Without exception lately, I wake up in the middle of the night, my mind filled with worries. As the parent of a child with significant learning differences, I worry on a daily basis about how she will one day succeed in the real world given her delays due to auditory processing disorder, dyscalculia, and ADHD. As if that weren’t enough, now we’re living through a pandemic — and I can barely sleep at all.
Though socially isolated, I’m not alone. I’ve connected with close friends — and some distant ones — in recent days to check in on how we’re coping. Some are shielding their thoughts with food and drink; others are binge-watching shows. Some have only a “slightly concerned” attitude while others are having legitimate panic attacks. The truth is, we all need a release from the buildup taking place in our heads — and in our kids.
My daughter’s school district has elected to close for at least two weeks while remote instruction is provided. She is in middle school, so this approach should be manageable. However, I can sense she is stressed about the situation overall.
How I’m Keeping Calm & Easing My Anxious Child’s Worries
I’m trying to ease her worries at home in the following ways:
Each day at the breakfast table, I ask my daughter if she has any questions about what’s going on. This gives her a chance to express any new fears or to share things she may have heard on TV or online. In turn, this morning ritual gives me a chance to gauge her thought process.
Keeping It Real
I only share with my daughter what I believe to be the facts about the respiratory disease, such as official reports from the Centers for Disease Control and Prevention. I am honest and open about what is happening and I avoid fear-mongering. I explain that I don’t have all the answers — that this is a new experience for all of us, but that we are lucky to have so many expert scientists, doctors, and leaders working diligently to stop the respiratory illness from spreading. By being transparent, I am hoping she feels more like she is “in the know” and, more importantly, “in control.”
[Read This: How I Calmed My Daughter’s Anxiety Attack]
Focusing on Rescheduling Rather than Canceling
The pandemic is taking a toll not just on education and the economy, but also on the fun things such as movies, concerts, sports, and vacations. It has not been easy to share with my daughter that yet another activity has been canceled. But I am quick to remind her that rescheduling is easy and that when everything calms down, we will get right back into the groove of our social lives. I also point out to her that there are ways to have fun that don’t involve a mall or movie theater (see below).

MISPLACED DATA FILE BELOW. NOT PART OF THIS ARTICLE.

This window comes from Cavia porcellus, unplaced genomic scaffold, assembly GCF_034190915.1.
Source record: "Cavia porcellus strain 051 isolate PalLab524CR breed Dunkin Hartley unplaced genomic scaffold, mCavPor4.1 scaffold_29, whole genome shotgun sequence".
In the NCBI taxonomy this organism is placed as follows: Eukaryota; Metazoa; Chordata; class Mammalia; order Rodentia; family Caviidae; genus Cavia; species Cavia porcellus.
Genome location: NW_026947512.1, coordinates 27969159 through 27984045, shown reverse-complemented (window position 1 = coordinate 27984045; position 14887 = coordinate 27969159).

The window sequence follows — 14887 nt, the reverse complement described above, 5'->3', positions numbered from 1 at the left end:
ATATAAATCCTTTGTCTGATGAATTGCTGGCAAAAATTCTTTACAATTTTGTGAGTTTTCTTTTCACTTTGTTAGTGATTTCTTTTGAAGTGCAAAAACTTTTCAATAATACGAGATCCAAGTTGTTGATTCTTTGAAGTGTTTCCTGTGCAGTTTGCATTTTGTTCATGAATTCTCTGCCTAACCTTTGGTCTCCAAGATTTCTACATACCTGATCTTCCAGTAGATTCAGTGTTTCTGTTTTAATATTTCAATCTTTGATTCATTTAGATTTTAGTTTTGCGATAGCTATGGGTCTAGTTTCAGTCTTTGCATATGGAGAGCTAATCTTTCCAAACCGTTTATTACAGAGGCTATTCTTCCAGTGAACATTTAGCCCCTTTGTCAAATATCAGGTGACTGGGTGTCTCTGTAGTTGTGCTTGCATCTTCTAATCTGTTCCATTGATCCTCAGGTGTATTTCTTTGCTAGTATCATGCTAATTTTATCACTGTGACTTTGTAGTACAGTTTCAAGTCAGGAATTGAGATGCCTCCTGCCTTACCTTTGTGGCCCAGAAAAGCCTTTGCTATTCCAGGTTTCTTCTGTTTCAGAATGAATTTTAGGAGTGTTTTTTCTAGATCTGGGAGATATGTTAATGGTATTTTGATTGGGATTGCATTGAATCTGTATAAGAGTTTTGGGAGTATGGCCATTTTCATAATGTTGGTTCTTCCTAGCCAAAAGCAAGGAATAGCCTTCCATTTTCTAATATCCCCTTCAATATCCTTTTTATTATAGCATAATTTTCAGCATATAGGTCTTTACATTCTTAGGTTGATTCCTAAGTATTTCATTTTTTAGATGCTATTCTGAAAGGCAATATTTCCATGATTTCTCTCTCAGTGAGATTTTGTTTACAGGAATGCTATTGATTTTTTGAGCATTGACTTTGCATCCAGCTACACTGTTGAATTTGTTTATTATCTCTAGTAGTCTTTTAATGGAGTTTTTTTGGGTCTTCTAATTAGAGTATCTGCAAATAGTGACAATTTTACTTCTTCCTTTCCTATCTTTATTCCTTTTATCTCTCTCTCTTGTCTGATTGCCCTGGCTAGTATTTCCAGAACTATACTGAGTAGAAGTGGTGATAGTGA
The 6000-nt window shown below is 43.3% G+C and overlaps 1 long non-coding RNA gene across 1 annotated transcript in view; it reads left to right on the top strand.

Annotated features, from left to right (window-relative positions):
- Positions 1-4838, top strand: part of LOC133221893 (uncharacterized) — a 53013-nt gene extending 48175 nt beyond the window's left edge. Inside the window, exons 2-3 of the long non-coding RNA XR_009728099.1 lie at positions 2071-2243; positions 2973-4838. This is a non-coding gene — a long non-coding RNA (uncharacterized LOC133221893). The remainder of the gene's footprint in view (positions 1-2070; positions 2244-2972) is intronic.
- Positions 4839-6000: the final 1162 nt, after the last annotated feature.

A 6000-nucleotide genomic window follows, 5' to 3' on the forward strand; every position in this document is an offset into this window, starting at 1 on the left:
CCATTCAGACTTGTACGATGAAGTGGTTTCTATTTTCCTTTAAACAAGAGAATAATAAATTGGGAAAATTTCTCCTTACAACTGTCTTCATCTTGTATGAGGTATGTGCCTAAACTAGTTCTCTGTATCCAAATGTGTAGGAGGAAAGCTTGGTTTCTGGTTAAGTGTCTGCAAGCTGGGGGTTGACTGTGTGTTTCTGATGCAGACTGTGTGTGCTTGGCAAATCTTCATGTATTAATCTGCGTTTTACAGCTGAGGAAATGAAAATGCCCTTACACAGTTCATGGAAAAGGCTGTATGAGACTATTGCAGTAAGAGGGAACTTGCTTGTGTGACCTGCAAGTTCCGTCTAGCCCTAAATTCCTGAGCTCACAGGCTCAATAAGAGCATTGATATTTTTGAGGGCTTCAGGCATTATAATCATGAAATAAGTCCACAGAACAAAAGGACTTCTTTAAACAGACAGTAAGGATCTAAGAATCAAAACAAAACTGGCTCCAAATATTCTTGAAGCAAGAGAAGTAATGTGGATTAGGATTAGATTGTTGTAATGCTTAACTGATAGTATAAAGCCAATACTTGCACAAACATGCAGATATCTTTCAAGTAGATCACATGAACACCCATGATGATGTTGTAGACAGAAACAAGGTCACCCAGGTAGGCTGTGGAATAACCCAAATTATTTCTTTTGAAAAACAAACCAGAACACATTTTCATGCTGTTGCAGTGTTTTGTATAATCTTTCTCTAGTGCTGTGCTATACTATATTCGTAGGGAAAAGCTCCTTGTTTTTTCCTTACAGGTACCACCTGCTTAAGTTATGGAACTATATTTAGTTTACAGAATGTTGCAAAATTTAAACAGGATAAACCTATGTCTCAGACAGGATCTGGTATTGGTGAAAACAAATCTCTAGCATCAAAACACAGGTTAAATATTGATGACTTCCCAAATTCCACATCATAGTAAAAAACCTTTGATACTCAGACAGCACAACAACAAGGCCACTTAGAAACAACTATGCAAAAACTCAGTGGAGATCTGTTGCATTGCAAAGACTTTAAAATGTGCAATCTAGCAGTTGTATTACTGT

In an effort to avoid crowds and busy spaces, we are planning a few outdoor adventures. Nature walks and hikes will not only provide exercise, but also keep my daughter from going stir-crazy. And, with the spring weather popping up, having some additional free time to explore new trails — and enjoy a picnic — is just about perfect!
Virtual Hangouts and Game Nights
Since in-person social gatherings are off the table, I am encouraging my daughter to stay connected to her friends through online gaming, FaceTime chats, and Google Hangouts. When she agonizes that she “will never see my friends again,” I remind her that the current situation is temporary, just like an extended snow day or an extra-long spring break. And opening up our boardgame and puzzle closet — something I admit we don’t indulge in very often — has brought some excitement into the house. Who doesn’t love a little competition when we add gummy bears and chips to the game table?
10 Minutes of Nightly Mindfulness
Several mobile apps offer soothing nature sounds and guided meditations. My daughter and I do this together every evening to wind down and reset while also sharing what we’re grateful for.
At the end of the day, it’s all about maintaining a sense of normalcy and routine. The entire world is facing uncharted waters, and this can be scary, but it also can be a learning experience in which we try new things and grow. Even though my own fight-or-flight response may be in overdrive, I’m trying to make sure my daughter’s remains low key.
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Updated on March 26, 2020